More on the “Lost Games Of Brooklyn”

Brain Dropping #66

    More Lost Games Of Brooklyn Before The Advent Of Electronic Zombieland.
– Pitching Pennies –  An agreed upon number of pennies pitched against a wall or curb. The one with the closest penny collects the pot.
– Hit The Penny –  A penny is placed on the intentional crack of a cement sidewalk square.  The players stand on the edge of opposite squares and try to hit the penny with a rubber ball.  Twenty is the usual winning score.
– Potsy –  Our version of hop-skotch.
– Skelsey – A pool table layout is made with chalk on the concrete sidewalk with square ‘pockets’ from one to nine – nine being in the center of the square and divided into four segments.  Instead of pool balls, loaded metal bottle caps, loaded meaning weighted with additional cork (no longer available), are shot with thumb and forefinger around the ‘table’ in numerical order, one chance at a time unless the bottle cap enters the correct pocket – that wins another turn.  The bottle cap which makes the complete circuit becomes a ‘killer’ and can capture other bottle caps by hitting them.
– Chase The White Horse – Another brilliant version of tag. Players line up on the sidewalk. the ‘it’ kid stands in the gutter bent over with his backside facing the others. The first in line is the leader and begins the action by slapping the ‘it’ kid on the ass and yelling “Chase the white horse,” and taking off on the run with the others running in line, and the ‘it’ kid, after counting twenty, pursuing.  When he catches the last in line that kid joins him as pursuer, and so on.  But initially, the leader can fool the others on the curb with an inappropriate call, slapping the ‘it’ kid and yelling “Your mother wears army shoes!” and feinting a run to lure them off the sidewalk and into the gutter, which disqualifies any one who falls for it.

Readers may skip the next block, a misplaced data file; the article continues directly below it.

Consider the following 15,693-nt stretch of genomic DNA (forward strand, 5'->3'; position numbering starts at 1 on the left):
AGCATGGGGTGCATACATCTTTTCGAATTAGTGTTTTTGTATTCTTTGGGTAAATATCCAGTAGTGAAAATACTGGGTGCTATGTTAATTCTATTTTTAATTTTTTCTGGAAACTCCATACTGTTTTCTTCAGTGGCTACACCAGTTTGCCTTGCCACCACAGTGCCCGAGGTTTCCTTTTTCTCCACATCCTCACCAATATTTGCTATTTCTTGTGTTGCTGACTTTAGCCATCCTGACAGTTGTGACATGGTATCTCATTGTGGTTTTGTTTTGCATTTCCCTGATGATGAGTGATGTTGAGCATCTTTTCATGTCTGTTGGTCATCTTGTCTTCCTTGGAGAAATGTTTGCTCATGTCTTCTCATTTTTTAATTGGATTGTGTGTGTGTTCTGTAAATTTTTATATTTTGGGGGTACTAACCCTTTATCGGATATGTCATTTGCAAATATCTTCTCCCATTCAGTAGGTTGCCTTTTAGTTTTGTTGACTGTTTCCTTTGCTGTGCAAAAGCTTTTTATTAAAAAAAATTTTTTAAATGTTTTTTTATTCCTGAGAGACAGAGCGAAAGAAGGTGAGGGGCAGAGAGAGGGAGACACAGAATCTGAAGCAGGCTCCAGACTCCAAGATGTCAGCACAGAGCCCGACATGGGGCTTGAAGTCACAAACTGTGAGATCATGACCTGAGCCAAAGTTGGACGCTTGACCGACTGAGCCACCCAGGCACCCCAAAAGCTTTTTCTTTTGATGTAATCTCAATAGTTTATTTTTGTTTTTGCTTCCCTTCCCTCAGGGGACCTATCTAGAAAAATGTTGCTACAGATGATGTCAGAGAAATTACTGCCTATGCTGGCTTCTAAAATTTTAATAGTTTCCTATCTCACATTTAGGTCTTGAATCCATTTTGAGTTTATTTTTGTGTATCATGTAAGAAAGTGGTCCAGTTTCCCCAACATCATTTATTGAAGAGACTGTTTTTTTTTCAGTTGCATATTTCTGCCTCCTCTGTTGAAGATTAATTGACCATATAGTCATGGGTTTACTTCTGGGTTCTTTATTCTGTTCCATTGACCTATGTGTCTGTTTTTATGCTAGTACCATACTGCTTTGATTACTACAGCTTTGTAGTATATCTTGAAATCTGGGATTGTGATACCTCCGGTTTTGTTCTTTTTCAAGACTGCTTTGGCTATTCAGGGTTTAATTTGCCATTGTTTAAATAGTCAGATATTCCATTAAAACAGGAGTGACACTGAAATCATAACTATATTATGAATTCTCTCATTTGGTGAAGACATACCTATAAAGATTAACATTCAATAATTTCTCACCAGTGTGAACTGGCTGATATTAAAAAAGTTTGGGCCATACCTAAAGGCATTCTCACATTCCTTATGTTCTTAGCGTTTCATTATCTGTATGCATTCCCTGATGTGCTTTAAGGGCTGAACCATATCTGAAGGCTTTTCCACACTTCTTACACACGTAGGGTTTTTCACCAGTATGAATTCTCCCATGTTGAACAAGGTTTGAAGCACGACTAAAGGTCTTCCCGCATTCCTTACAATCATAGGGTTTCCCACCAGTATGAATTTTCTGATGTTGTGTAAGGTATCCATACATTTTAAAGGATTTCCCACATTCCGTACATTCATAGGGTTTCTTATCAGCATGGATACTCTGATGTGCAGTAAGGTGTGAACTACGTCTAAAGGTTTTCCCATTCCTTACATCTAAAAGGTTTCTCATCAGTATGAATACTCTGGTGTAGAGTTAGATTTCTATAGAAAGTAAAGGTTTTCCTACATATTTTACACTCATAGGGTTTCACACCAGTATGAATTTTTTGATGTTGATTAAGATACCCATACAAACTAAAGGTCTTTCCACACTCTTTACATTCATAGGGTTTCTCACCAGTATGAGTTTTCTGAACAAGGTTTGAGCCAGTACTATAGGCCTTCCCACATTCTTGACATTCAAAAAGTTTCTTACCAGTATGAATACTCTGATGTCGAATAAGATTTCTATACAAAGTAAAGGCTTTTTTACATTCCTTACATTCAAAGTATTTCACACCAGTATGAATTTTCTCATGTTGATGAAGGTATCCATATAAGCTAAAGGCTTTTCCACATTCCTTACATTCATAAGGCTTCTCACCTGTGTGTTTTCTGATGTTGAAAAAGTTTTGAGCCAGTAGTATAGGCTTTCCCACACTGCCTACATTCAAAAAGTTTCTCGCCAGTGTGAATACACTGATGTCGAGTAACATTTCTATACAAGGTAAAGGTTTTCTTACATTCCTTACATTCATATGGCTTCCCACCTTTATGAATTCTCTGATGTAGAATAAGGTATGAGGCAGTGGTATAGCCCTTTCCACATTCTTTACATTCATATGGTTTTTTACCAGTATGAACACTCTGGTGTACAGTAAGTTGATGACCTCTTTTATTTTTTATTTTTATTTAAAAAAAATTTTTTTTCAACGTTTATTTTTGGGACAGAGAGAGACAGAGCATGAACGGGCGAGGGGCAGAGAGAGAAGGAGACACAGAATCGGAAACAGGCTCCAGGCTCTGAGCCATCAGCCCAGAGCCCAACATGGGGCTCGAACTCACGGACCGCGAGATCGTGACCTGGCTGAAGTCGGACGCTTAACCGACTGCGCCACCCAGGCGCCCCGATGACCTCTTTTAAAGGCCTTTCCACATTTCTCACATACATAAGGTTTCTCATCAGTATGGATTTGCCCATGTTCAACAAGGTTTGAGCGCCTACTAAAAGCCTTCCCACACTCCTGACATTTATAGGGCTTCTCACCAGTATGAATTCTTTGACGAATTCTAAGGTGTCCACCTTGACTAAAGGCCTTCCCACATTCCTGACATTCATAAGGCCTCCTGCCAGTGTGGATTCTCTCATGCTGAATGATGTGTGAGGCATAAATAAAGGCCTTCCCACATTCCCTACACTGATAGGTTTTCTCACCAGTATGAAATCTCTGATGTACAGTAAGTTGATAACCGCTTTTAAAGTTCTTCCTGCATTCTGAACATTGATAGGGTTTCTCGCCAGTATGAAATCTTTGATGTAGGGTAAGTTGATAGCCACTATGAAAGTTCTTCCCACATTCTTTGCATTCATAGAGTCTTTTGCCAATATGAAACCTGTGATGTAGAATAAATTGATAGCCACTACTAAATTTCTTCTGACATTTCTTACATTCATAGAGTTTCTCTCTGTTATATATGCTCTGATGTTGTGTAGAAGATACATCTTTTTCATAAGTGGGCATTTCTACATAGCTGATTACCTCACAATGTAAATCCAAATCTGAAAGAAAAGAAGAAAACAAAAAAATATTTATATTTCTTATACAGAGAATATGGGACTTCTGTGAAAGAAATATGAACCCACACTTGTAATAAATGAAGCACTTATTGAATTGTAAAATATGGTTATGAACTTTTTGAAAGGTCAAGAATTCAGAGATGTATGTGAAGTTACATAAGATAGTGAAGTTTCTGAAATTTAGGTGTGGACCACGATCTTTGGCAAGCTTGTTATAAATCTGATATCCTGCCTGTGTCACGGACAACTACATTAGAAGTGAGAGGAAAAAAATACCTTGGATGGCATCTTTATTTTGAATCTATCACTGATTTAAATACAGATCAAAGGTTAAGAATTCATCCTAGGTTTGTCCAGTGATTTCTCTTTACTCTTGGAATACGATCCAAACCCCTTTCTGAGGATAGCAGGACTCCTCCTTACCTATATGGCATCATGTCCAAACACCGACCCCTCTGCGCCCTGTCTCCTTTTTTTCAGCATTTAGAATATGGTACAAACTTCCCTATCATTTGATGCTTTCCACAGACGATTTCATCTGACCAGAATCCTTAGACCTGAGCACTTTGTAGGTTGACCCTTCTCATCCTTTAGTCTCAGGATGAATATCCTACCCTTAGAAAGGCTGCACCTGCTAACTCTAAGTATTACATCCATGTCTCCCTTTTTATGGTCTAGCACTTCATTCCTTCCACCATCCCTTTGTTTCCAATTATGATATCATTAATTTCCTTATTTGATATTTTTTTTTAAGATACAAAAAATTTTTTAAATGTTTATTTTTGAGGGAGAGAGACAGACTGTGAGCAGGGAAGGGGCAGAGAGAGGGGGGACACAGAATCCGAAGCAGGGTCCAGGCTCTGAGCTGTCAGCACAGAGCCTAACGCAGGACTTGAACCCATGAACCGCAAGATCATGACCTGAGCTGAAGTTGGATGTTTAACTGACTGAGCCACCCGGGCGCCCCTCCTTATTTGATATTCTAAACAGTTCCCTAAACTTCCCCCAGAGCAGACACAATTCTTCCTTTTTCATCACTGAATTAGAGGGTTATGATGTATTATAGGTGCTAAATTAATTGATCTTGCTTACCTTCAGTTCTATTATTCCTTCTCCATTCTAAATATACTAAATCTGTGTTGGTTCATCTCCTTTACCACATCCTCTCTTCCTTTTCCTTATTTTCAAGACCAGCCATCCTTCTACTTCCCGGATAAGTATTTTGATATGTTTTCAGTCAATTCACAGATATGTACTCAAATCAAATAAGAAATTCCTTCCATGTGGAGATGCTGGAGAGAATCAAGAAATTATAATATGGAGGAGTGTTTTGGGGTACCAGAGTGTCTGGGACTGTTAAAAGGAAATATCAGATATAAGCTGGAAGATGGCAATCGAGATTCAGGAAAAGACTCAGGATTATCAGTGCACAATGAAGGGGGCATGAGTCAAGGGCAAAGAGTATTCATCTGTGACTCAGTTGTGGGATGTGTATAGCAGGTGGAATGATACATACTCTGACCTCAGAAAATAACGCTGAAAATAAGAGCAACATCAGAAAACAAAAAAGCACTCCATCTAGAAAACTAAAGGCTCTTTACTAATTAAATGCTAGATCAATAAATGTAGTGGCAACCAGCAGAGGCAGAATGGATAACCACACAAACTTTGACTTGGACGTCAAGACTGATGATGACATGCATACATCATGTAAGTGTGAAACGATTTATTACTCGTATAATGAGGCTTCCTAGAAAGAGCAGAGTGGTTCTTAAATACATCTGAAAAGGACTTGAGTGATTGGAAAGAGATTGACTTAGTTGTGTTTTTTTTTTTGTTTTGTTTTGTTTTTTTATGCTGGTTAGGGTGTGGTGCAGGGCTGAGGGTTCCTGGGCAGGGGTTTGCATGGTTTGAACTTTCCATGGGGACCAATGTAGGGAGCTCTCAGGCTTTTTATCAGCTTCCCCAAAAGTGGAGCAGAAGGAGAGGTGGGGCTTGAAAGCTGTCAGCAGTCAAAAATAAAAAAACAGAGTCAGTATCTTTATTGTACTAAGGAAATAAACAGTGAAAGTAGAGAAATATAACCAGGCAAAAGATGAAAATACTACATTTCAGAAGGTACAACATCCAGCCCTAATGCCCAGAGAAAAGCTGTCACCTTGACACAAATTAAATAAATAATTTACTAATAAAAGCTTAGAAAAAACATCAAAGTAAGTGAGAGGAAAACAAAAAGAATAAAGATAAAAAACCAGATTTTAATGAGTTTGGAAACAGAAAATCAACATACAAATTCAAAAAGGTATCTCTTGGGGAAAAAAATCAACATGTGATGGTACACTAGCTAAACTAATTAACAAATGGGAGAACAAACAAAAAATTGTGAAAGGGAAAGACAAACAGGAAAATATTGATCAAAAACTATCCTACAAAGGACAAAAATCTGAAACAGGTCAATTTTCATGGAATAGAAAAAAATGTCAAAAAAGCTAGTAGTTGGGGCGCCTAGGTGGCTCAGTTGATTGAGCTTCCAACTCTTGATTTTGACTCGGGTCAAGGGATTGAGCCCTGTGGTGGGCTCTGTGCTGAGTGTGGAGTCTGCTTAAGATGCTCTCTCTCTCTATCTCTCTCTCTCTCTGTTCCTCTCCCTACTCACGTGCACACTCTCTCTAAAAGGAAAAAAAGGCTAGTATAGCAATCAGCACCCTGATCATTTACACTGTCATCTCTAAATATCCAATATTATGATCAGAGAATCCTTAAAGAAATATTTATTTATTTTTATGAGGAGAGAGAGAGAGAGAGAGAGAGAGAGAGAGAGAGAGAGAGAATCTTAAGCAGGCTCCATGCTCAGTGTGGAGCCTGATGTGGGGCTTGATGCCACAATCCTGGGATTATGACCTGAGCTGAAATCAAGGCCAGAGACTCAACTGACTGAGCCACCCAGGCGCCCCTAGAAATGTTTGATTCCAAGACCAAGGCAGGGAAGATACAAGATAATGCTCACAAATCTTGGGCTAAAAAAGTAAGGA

– Stoop or Wall Ball –  Two teams of two or three or more each.  This is another baseball variant played with a pink rubber ‘spalldeen’ ball.   The defending team stands in the gutter.  One of the team ‘up-at-bat’ throws the ball against the wall or stoop – if it’s caught on a fly it’s an out, if not the first bounce counts as a single, the second a double, the third a triple and the fourth a home run.
– Skipping Rope – Usually a girl’s game but also boys on occasion.  Skipping Rope was always done to a rhyming chant:  “Police man, policeman do your duty / here comes Betty an American beauty. She can wiggle she can waggle/ and do the split / but betcha any money she can’t do this.” Or: “A my name is Alice / my husband’s name is Al. / We come from Alabama / and we sell apricots.”- through the alphabet.
– Marbles or Brazil Nuts – Kids would build a fire on the asphalt at the curbstone to soften the tar, and with a shoe heel gouge a hole. From about five feet away a handfull of marbles, or, during Passover, Brazil nuts would be rolled toward the hole.  If the following player matches the number in the hole he gets to keep the pot.
– Seasons –  The year was divided into seasons for different games.  Baseball card season, when the cards were flipped heads and tails to be matched by the next player who, if he succeeds keeps all the cards.   Or making a packet of baseball cards by wrapping them with rubber bands and tossing them at a sidewalk crack a few feet away.  Bets were made and the closest to the crack would collect.  
– Scooters –  Kids would divide a roller skate and nail each half on opposite ends of a four foot piece of two by four. A wooden orange crate nailed to one end made a precursor to skate boards which careened down the street in imitation of the aerial dog-fights we saw in war movies.

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